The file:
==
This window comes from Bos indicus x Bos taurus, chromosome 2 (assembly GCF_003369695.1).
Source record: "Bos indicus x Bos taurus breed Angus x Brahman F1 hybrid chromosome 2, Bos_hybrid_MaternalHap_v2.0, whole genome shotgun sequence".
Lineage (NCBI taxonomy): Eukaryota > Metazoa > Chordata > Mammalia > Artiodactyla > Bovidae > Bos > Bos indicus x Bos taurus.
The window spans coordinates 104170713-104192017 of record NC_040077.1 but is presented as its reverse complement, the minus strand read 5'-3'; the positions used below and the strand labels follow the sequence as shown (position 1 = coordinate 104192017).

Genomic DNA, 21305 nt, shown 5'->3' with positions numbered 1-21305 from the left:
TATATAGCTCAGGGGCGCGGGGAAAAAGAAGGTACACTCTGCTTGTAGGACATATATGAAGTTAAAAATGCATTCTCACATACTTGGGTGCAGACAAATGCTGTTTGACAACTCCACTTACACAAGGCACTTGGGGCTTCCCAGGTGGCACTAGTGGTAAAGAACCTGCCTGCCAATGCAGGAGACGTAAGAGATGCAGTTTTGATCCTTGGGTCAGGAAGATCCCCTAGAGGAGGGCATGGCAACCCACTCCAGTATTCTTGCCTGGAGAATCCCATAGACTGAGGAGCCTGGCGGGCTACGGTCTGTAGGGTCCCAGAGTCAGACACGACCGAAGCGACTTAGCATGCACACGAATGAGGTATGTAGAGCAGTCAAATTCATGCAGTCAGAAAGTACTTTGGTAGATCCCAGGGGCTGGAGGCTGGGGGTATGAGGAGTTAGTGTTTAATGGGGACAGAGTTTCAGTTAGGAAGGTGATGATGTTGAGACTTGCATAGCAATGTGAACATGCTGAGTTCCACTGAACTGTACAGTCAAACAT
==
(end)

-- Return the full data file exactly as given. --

This window comes from Bos indicus x Bos taurus, chromosome 2 (assembly GCF_003369695.1).
Source record: "Bos indicus x Bos taurus breed Angus x Brahman F1 hybrid chromosome 2, Bos_hybrid_MaternalHap_v2.0, whole genome shotgun sequence".
Lineage (NCBI taxonomy): Eukaryota > Metazoa > Chordata > Mammalia > Artiodactyla > Bovidae > Bos > Bos indicus x Bos taurus.
The window spans coordinates 104170713-104192017 of record NC_040077.1 but is presented as its reverse complement, the minus strand read 5'-3'; the positions used below and the strand labels follow the sequence as shown (position 1 = coordinate 104192017).

Genomic DNA, 21305 nt, shown 5'->3' with positions numbered 1-21305 from the left:
TATATAGCTCAGGGGCGCGGGGAAAAAGAAGGTACACTCTGCTTGTAGGACATATATGAAGTTAAAAATGCATTCTCACATACTTGGGTGCAGACAAATGCTGTTTGACAACTCCACTTACACAAGGCACTTGGGGCTTCCCAGGTGGCACTAGTGGTAAAGAACCTGCCTGCCAATGCAGGAGACGTAAGAGATGCAGTTTTGATCCTTGGGTCAGGAAGATCCCCTAGAGGAGGGCATGGCAACCCACTCCAGTATTCTTGCCTGGAGAATCCCATAGACTGAGGAGCCTGGCGGGCTACGGTCTGTAGGGTCCCAGAGTCAGACACGACCGAAGCGACTTAGCATGCACACGAATGAGGTATGTAGAGCAGTCAAATTCATGCAGTCAGAAAGTACTTTGGTAGATCCCAGGGGCTGGAGGCTGGGGGTATGAGGAGTTAGTGTTTAATGGGGACAGAGTTTCAGTTAGGAAGGTGATGATGTTGAGACTTGCATAGCAATGTGAACATGCTGAGTTCCACTGAACTGTACAGTCAAACAT